Teach your grandparents about email scams

By Tabitha Swanson
[associate culture editor]

In a flurry, my grandmother came to me to say that “we can’t drink orange juice while we eat seafood anymore!” She then showed me what was obviously a chain email. It said that having vitamin C in the body while eating seafood will likely result in a stroke. While I didn’t believe it when I read it, I figured I would look it up. As I perused around the internet, I found that it was a compilation of misinformation. When I approached my grandmother, she thought I was being silly because it was sent by one of her friends. I explained to her that this is how chain letters get passed along – because people keep sending them to each other.

I’m sure all of us have gotten those letters saying, “If you send this to five friends in five minutes, you’ll have good luck for the rest of your life,” or, “I used THIS to make THAT better in bed. Click on the link below to find out how.” Chain mail like this is blatant and easy to spot, even for people who aren’t internet savvy. But what about the mail that could be real, where the content it contains is semi-believable. How does the less web-inclined portion of our population protect themselves?

Some chain mail is harmless. But, a lot of them can contain viruses that can harm a person’s computer, leaving the user helpless. People who create chain mail do it for a number of reasons, and none of them are with good intent. What kind of a person skews health care warnings and makes it into a chain letter? And what would they think if they knew that old people were passing it around from computer to computer with intentions of saving each other’s lives. This person obviously had too much time on their hands.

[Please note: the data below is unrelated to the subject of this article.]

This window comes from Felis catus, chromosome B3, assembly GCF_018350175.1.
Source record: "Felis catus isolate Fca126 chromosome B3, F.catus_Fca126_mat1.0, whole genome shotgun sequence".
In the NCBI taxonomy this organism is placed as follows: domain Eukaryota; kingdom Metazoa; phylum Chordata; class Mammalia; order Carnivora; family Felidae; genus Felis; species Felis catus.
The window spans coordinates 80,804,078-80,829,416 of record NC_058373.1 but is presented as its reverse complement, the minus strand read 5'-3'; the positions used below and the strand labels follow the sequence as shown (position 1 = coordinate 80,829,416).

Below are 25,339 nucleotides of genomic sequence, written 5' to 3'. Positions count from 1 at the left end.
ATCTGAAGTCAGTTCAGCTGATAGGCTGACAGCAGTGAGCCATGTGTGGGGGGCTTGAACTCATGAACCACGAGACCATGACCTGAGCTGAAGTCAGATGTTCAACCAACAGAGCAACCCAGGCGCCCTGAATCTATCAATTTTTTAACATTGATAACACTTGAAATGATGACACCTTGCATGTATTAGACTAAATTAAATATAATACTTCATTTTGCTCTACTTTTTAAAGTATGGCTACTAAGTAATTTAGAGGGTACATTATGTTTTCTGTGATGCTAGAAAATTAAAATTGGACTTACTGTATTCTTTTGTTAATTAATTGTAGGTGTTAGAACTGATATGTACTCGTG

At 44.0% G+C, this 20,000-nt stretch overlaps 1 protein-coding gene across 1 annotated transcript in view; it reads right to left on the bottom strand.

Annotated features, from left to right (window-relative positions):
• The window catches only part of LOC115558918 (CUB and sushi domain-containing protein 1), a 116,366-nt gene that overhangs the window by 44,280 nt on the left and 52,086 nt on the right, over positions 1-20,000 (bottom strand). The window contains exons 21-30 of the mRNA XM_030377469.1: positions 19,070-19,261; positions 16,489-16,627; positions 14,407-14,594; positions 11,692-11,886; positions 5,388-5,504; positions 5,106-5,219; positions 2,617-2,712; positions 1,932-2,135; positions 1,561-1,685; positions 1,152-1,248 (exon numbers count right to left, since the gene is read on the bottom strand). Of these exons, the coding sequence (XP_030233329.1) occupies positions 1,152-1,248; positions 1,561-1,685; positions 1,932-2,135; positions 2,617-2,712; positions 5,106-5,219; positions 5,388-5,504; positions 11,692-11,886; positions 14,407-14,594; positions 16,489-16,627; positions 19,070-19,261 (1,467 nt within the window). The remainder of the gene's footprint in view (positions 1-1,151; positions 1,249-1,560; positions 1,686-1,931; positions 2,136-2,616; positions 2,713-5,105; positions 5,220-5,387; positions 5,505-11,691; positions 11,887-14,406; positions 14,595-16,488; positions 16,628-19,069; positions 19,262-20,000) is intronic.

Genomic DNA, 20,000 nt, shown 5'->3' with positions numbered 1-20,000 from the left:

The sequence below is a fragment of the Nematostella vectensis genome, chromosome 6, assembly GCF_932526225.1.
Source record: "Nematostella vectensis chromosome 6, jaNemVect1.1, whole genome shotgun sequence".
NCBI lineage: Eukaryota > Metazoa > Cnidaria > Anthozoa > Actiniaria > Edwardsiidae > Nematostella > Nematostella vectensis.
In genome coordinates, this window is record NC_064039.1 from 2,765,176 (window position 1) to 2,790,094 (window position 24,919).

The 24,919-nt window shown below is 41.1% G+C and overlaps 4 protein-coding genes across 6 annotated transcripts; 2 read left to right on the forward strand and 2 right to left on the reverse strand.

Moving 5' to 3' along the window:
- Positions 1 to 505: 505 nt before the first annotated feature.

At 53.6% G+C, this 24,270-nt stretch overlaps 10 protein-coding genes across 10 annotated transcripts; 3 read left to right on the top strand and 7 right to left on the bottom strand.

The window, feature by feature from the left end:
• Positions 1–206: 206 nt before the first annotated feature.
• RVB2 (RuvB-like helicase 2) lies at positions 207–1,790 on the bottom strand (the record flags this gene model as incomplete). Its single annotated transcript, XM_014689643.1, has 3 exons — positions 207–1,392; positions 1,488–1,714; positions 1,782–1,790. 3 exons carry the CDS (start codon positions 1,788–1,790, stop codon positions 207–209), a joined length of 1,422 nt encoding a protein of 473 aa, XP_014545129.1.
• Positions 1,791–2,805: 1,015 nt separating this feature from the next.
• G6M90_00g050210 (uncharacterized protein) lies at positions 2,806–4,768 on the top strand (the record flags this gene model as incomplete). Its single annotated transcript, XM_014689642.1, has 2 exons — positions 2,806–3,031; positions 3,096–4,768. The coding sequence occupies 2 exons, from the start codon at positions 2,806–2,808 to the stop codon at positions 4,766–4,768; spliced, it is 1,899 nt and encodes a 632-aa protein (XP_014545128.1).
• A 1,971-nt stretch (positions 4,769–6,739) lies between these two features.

Online, it can be hard to recognize what is real and fake. My grandparents were raised in a generation where you could trust more. They didn’t grow up with the same suspicion and wary eye that we naturally use when processing information. We as a generation have to try and protect them from being scammed and educate them on how the internet works. It’s interesting because a lot of them have been thrown into this world that is hard for them to learn and understand, while for us it’s often second nature.

It can be a hard concept to grasp, but there are dangers in this plugged-in world. Where things are real but, at the same time, they aren’t tangible. For people who haven’t grown up in this type of environment, it can be hard to know what is credible and what isn’t. Heck, even for people who have grown up with the internet, it’s hard.

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